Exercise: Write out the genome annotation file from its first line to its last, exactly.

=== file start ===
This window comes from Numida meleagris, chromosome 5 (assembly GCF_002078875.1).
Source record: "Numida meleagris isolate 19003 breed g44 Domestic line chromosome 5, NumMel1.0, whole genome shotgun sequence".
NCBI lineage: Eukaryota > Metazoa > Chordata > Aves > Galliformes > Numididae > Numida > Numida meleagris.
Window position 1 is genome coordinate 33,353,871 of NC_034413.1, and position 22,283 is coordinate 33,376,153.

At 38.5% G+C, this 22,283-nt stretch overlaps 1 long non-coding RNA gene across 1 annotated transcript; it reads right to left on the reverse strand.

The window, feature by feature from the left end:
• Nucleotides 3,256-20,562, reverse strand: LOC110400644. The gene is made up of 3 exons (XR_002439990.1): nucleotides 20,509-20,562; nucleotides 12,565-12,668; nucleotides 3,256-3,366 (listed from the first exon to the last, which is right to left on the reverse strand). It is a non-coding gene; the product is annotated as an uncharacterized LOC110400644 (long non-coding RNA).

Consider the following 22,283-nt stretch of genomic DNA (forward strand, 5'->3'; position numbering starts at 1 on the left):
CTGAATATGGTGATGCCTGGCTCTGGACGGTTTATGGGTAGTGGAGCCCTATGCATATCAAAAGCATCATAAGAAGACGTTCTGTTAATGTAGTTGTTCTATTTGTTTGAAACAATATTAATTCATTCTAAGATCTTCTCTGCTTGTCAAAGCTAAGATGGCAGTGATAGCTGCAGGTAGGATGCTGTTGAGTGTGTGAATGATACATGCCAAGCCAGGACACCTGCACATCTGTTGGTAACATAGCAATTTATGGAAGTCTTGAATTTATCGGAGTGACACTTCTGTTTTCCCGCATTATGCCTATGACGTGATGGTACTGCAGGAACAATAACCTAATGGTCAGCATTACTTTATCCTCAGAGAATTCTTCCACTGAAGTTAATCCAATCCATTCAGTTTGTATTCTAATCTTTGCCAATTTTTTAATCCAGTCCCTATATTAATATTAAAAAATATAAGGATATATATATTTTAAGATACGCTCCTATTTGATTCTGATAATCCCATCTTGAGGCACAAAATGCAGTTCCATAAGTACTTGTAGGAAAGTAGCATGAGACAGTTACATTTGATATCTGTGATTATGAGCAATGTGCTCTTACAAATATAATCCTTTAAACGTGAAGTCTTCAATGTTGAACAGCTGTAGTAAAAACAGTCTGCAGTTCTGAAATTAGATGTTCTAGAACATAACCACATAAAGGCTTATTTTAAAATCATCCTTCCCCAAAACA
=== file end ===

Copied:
This window comes from Numida meleagris, chromosome 5 (assembly GCF_002078875.1).
Source record: "Numida meleagris isolate 19003 breed g44 Domestic line chromosome 5, NumMel1.0, whole genome shotgun sequence".
NCBI lineage: Eukaryota > Metazoa > Chordata > Aves > Galliformes > Numididae > Numida > Numida meleagris.
Window position 1 is genome coordinate 33,353,871 of NC_034413.1, and position 22,283 is coordinate 33,376,153.

At 38.5% G+C, this 22,283-nt stretch overlaps 1 long non-coding RNA gene across 1 annotated transcript; it reads right to left on the reverse strand.

The window, feature by feature from the left end:
• Nucleotides 3,256-20,562, reverse strand: LOC110400644. The gene is made up of 3 exons (XR_002439990.1): nucleotides 20,509-20,562; nucleotides 12,565-12,668; nucleotides 3,256-3,366 (listed from the first exon to the last, which is right to left on the reverse strand). It is a non-coding gene; the product is annotated as an uncharacterized LOC110400644 (long non-coding RNA).

Consider the following 22,283-nt stretch of genomic DNA (forward strand, 5'->3'; position numbering starts at 1 on the left):
CTGAATATGGTGATGCCTGGCTCTGGACGGTTTATGGGTAGTGGAGCCCTATGCATATCAAAAGCATCATAAGAAGACGTTCTGTTAATGTAGTTGTTCTATTTGTTTGAAACAATATTAATTCATTCTAAGATCTTCTCTGCTTGTCAAAGCTAAGATGGCAGTGATAGCTGCAGGTAGGATGCTGTTGAGTGTGTGAATGATACATGCCAAGCCAGGACACCTGCACATCTGTTGGTAACATAGCAATTTATGGAAGTCTTGAATTTATCGGAGTGACACTTCTGTTTTCCCGCATTATGCCTATGACGTGATGGTACTGCAGGAACAATAACCTAATGGTCAGCATTACTTTATCCTCAGAGAATTCTTCCACTGAAGTTAATCCAATCCATTCAGTTTGTATTCTAATCTTTGCCAATTTTTTAATCCAGTCCCTATATTAATATTAAAAAATATAAGGATATATATATTTTAAGATACGCTCCTATTTGATTCTGATAATCCCATCTTGAGGCACAAAATGCAGTTCCATAAGTACTTGTAGGAAAGTAGCATGAGACAGTTACATTTGATATCTGTGATTATGAGCAATGTGCTCTTACAAATATAATCCTTTAAACGTGAAGTCTTCAATGTTGAACAGCTGTAGTAAAAACAGTCTGCAGTTCTGAAATTAGATGTTCTAGAACATAACCACATAAAGGCTTATTTTAAAATCATCCTTCCCCAAAACA